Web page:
I react to the story, ‘Pupil’s reading skills improve’ in the New Vision of Thursday. This was attributed to the teaching and learning in local languages in lower primary classes. It is a good observation that needs to be strengthened for the benefit of our children.
The idea of teaching in local languages generally enhances children’s early learning abilities. It is now evident from the report of Uganda National Examinations Board that learners in schools that use local languages easily acquire skills in letter identification, letter sounds, vocabulary, listening, comprehension and oral passage reading.
This is commendable and should be supported with provision of more local language books so that the skills are transferred to even to upper primary classes. Children love reading stories in their own languages with a focus on their immediate communities, and not about other unrelatable topics.
Children’s pursuit of reading stories is developed once they are able to describe things around them. These stories are the window to their world of fantasy, reality as well as developing competencies.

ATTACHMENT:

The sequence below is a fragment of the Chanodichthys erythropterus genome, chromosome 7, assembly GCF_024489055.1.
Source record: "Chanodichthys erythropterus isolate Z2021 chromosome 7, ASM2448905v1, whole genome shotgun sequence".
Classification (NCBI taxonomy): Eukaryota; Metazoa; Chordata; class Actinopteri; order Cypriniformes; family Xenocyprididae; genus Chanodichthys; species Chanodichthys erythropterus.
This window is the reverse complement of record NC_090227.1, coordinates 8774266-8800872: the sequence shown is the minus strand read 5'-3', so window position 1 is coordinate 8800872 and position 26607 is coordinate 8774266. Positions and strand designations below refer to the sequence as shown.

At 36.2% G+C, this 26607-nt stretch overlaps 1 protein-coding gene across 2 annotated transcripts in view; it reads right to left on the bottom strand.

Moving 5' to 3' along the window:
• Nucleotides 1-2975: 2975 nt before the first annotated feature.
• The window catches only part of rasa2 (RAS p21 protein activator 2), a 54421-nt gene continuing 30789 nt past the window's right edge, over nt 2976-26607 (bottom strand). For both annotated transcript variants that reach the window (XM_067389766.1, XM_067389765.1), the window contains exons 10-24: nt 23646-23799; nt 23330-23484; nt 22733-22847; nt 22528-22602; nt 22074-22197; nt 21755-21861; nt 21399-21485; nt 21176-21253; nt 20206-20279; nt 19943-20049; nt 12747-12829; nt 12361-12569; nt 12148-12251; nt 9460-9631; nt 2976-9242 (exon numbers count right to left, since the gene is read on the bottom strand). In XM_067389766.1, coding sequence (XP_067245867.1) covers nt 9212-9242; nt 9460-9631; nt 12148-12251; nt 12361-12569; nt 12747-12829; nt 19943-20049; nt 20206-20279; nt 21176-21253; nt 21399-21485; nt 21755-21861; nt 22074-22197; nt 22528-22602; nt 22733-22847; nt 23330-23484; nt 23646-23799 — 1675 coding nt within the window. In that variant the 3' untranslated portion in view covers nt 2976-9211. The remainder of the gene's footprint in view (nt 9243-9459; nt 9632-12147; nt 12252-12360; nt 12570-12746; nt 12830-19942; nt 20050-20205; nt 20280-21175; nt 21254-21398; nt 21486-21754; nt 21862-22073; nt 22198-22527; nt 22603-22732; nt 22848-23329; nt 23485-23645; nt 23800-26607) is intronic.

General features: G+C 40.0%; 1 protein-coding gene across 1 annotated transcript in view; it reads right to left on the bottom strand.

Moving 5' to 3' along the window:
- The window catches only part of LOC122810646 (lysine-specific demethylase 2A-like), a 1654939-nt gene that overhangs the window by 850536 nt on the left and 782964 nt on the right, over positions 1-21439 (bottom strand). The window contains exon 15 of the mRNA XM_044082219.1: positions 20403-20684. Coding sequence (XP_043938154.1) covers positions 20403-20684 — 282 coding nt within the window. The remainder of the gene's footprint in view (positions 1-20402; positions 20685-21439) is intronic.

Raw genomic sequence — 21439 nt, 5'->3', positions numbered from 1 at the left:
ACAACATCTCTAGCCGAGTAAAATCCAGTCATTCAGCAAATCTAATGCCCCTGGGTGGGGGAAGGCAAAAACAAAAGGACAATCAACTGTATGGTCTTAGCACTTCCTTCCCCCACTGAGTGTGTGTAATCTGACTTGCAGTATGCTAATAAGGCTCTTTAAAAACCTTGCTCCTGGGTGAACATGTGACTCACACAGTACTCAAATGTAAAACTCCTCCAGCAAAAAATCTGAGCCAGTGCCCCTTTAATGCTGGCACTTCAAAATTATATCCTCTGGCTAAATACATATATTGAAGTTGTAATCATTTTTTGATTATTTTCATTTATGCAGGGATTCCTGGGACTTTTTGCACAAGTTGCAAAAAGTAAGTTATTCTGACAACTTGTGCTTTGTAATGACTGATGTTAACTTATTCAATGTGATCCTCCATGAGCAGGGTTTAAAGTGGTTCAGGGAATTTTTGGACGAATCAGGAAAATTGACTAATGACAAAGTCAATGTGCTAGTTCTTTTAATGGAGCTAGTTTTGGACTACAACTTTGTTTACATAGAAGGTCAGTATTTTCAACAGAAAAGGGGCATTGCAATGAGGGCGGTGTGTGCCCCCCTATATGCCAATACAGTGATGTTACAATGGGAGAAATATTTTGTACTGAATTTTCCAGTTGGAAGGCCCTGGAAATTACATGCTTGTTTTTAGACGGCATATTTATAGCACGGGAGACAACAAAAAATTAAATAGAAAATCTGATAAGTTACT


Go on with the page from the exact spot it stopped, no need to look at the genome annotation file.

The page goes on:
Books written in local a language are often developed basing on what is found in the areas that these children are found. This is captivating, engaging and connect to their souls with the reading materials. Children cannot learn to read effectively, if there are few or no reading materials to read.
The Ministry of Education and Sports should focus more on purchase of books to support the initiative. Children learn even faster when reading materials are available.
Teaching a child in their mother tongue is very important as it gives them identity. The thematic curriculum, which stresses the lower primary teaching in local languages is good for our children.
The government of Uganda has a language policy that supports mother language instruction and learning at the early grade level. This should be supported by all stakeholders, including our development partners, to enable schools have local language reading materials.
Educationist in Kampala